How to tell if your jewelry is made of actual gold or sterling silver.
Jewelry made of actual gold and sterling silver will have purity stamps on them. You will usually find the stamp on the clasp or closure of your jewelry, and if it's a ring you should see it on the inside rim of the ring.
The stamp for sterling silver is the easiest to validate as it will always be 925 for sterling silver. This number stands for 92.5% of pure silver in the metal used to make the jewelry. 100% silver is not recommended to use in jewelry making as it is too soft.
Purity stamp for gold jewelry can have more variation. The variation of numbers will depend on the grade/karat of the gold. The stamp will consist of a number and a letter K that stands for karat. You might have seen pieces of jewelry stamped with 10K, 14K, 18K, or 22K. The number represents how many parts of gold there is out of 24 particles in the metal used for that piece of jewelry. For example for 10K or 10 karat gold, the metal used to make the jewelry will have 10 parts pure gold and 14 parts of other metals such as silver, nickel, palladium, zinc, or copper.
Gold can also be stamped with numbers such as 417, 585, 750 or 916. These numbers represent the percentage of gold in the metal used for the jewelry. For example, 417 means the metal consists 41.7 % of pure gold. So on and so forth.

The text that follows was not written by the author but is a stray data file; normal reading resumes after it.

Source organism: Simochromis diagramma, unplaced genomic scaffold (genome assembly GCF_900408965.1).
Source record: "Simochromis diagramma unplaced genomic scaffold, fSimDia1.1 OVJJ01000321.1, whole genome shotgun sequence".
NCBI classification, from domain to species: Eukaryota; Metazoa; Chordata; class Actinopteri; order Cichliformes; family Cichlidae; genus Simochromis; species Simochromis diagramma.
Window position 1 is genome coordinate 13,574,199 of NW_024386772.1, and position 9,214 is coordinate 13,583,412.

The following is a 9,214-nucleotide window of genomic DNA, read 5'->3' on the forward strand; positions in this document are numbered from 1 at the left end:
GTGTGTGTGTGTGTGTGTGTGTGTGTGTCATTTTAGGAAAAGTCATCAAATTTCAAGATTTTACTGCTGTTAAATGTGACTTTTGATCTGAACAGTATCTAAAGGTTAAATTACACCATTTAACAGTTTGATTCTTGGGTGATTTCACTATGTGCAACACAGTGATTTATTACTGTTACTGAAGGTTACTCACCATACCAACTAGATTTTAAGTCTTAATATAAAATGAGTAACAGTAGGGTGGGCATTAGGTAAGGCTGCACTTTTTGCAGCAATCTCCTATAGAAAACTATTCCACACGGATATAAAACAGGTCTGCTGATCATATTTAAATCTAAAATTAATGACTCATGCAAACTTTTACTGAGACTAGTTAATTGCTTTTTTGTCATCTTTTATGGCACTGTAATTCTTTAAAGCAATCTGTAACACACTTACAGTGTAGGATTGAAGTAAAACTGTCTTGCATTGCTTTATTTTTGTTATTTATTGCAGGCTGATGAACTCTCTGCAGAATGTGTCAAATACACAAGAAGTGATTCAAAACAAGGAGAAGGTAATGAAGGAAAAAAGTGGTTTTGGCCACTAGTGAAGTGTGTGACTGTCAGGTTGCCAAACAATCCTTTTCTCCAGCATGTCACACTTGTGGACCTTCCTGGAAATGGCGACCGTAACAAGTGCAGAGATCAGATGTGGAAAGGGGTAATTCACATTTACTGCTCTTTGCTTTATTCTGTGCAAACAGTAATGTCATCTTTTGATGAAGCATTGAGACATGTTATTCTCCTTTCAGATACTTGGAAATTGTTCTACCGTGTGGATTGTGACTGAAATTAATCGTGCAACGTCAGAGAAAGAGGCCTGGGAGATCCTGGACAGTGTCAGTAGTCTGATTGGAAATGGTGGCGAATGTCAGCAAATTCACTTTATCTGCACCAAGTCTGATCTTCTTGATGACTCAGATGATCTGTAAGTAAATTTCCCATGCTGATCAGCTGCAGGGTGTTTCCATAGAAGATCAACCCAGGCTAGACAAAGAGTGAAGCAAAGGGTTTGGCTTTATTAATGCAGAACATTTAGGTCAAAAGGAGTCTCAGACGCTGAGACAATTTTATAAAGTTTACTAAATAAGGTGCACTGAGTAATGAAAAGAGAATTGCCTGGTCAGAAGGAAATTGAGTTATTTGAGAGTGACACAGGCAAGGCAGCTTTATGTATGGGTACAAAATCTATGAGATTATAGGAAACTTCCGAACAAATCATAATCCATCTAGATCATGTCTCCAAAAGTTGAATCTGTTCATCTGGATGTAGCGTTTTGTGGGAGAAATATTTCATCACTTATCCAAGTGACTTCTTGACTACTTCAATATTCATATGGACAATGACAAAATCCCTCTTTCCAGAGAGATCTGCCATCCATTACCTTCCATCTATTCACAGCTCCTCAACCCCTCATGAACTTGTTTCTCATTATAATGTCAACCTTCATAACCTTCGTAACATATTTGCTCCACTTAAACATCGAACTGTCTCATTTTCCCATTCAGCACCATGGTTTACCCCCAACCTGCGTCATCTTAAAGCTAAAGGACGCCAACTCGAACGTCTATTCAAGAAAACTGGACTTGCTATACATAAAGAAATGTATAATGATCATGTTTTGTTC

Here is a guide of the stamp equivalents:
417 10 karat (41.7%)
585 14 karat (58.5%)
750 18 karat (75.0%)
916 22 karat (91.6%)
The choice of which karat one should purchase is personal. It may come down to the cost, the shade of gold one prefers to wear or one's value or perception in regards to monetary investment in gold.
Keep in mind...
When buying jewelry made of precious metals there is an opportunity for it to be an investment as their dollar value can go up over time. But the dollar value isn’t the only reason for it to be considered as an investment purchase. It’s the long wear time you get out of the pieces. It’s the sentimental value that's gained as you own it for years to come, evolving with your story with a possibility of passing that story down to your kids, your friends or even your nephews/nieces.